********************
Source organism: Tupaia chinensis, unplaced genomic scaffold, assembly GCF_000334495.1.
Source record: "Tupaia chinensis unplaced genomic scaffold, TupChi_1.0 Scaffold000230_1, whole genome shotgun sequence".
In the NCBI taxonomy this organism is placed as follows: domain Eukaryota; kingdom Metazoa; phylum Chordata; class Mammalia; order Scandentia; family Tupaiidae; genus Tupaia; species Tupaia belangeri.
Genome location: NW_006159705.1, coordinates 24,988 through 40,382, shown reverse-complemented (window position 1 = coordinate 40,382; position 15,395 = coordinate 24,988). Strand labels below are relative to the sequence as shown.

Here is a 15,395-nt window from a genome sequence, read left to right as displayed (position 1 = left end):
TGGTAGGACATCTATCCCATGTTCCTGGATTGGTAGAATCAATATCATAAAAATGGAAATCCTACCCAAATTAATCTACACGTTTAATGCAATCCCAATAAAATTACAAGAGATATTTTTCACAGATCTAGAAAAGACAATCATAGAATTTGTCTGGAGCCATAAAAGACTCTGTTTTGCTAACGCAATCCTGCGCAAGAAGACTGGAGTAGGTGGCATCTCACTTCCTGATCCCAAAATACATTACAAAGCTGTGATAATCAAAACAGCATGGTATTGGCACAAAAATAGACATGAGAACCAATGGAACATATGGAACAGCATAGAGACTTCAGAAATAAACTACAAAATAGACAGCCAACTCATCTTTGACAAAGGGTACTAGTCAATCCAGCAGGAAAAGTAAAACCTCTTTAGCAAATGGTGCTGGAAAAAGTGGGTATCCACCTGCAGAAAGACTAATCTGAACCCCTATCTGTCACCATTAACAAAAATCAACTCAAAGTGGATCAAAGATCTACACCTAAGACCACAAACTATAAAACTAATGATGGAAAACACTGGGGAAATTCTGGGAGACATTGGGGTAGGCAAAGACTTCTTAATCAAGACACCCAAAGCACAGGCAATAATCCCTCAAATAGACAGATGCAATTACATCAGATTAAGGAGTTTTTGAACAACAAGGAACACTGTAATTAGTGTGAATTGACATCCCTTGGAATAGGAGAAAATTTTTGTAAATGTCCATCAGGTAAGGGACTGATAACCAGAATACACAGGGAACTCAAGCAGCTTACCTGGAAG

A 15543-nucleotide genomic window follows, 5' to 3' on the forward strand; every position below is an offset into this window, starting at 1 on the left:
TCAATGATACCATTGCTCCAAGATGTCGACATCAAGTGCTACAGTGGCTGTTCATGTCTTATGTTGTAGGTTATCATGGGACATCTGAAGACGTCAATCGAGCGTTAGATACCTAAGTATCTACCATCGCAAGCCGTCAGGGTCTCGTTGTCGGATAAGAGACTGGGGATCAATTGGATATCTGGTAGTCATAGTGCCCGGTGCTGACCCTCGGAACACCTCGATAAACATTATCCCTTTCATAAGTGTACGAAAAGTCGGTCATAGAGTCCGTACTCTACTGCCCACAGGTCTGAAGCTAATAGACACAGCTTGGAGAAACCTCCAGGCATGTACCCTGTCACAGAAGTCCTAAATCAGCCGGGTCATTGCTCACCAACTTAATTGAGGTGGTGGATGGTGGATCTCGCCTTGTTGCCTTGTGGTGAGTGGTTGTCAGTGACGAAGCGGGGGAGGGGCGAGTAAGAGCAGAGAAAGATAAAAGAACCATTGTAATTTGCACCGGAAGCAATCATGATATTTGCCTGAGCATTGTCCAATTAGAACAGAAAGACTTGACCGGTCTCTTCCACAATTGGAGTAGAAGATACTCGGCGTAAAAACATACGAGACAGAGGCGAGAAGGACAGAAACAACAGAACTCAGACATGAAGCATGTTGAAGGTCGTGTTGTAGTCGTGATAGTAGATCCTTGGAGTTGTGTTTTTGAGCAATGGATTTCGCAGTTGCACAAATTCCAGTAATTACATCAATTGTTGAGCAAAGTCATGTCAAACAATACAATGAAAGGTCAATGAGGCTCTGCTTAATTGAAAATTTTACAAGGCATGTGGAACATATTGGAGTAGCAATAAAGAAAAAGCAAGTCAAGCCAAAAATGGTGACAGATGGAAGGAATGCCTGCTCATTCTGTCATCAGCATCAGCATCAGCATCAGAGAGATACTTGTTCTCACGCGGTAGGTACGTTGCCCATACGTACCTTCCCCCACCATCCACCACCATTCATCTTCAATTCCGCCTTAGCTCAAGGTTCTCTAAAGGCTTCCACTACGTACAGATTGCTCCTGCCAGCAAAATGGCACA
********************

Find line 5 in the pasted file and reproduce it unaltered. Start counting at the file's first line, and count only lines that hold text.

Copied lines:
Here is a 15,395-nt window from a genome sequence, read left to right as displayed (position 1 = left end):